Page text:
It's nearing the end of the school year. High school senior Carrie White is a social outcast, largely due to being unwise to the ways of the world based on her upbringing. Her mother, Margaret White, is a religious fanatic, her extreme views primarily targeted against sex, which she believes is a sin. She even believes natural associated processes such as menstruation are a sin, about which she has refused to mention to Carrie. Mrs. White's beliefs were taken to that extreme largely because of her own failed marriage and her husband Ralph long ago having run off with another woman. The only adult authority figure who tries to help Carrie with her life is her phys ed teacher, Miss Collins, who is nonetheless warned not to get too close to go against how Mrs. White chooses to raise Carrie, Mrs. White whose beliefs are well known in the community. An impromptu event that happens among Carrie's phys ed classmates against her leads to her classmates being punished. One of those students, ...Written by
The original network TV version opens with an alternate pan across the girl's locker room with most girls wearing at least bras and panties - Nancy Allen is naked but covers herself with a towel. There is a mid-scene dissolve and some brief additional slow motion in a sloppy effort to re-sync the soundtrack, because this shot was shorter than the original one. This alternate take of the shower scene was shot specifically for the network television version of 'Carrie'. Also notable during this sequence, the on-screen credits are white (instead of red) and centered on the screen. Most profanity, especially during the scene with John Travolta and Nancy Allen arguing while he is driving, is re-looped to remove bad language. However, alternate, non-profane takes are used when Travolta and Allen are stopped in a parking lot just before the oral sex scene (which of course is deleted). In recent years, this print of the movie has vanished from circulation. See more »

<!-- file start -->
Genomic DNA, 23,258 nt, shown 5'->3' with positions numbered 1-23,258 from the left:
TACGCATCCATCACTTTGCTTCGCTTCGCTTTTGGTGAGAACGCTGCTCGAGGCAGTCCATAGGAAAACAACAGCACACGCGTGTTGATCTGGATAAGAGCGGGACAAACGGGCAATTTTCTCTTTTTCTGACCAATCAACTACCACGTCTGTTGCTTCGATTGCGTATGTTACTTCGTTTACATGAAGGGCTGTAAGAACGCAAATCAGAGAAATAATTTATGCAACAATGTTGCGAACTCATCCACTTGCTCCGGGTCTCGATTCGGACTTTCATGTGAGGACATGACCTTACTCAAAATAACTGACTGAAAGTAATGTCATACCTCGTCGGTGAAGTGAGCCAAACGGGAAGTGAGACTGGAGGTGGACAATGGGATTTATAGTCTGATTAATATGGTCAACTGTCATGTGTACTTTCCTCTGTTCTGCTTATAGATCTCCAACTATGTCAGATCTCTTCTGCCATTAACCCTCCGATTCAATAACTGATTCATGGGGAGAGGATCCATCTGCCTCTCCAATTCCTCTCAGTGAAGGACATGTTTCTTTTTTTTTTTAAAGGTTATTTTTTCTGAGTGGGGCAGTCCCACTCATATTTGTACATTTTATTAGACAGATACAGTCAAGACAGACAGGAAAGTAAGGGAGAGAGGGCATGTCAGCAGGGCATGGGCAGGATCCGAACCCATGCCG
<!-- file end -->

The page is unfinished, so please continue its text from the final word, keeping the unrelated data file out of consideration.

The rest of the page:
Written by Mike Towers, Eugene Garfin, Stephen Bonnem, Joseph Walter Newton Jr.,
& Carmine Lauro
Performed by Vance or Towers See more »
Now this Stephen King's horror classic has been confirmed for a remake which stars Chloë Grace Moretz and my diva Julianne Moore (highly likely to take on the role of the religion- maniac mother), both reinterpret two Oscar-nominated performances from Spacek and Laurie, with the juicy fodder, a belated Oscar finally seems to be approaching for my goddess (finger crossed). So it seems to be a properly perfect time for me to watch the original version for the very first time.
Brian De Palma, has been considered Hitchcock at his time by his devotees, the similarity is both haven't received much awards-crammed recognition, but arguably De Palma is a lesser player as his oeuvre encompasses more run-of-the-mills, but CARRIE is by any standards not among them, and it could be his PSYCHO (1960) because De Palma shows off his artistry in a full-fledged sweep. For instance, there are many eye-dropping stunts: the opening credit, slow-motion of volleyball girl's changing room until Carrie's first bloody period running through her fingers; the multi-prisms perspective images after the blood splattering all over Carrie after a long-stewed happiness-hanging-by-a-thread preparation; the havoc of massacre at the prom is more supernaturally gratifying than scary.
The mother-daughter face-off and subsequent house caving into debris scenes may be attributed to produce a more crowd-please impression (despite of its low-budget SFX and the well-expected surprise at the coda), the film could hardly be pigeonholed as a horrorfest, as Carrie is ubiquitous in every school, every class, a bully-defying story has much more drama empathy even after 35 years after its debut, which could nicely explain the ground for a remake now.
Sissy Spacek is against the grain to portray a teenage girl due to her actual 27 years old age, the immense age difference is rarely perceivable if one doesn't know it before and Ms. Spacek is on fire in it, renders an extraordinary transformation from vulnerability to malice. Piper Laurie as well doesn't betray her Oscar nomination to give birth to a conflicting mother role which is hauntingly unforgettable. All in all, thanks to Stephen King's story to surmount many genre clichés and continue to stagger us with the rosy remake in 2013.
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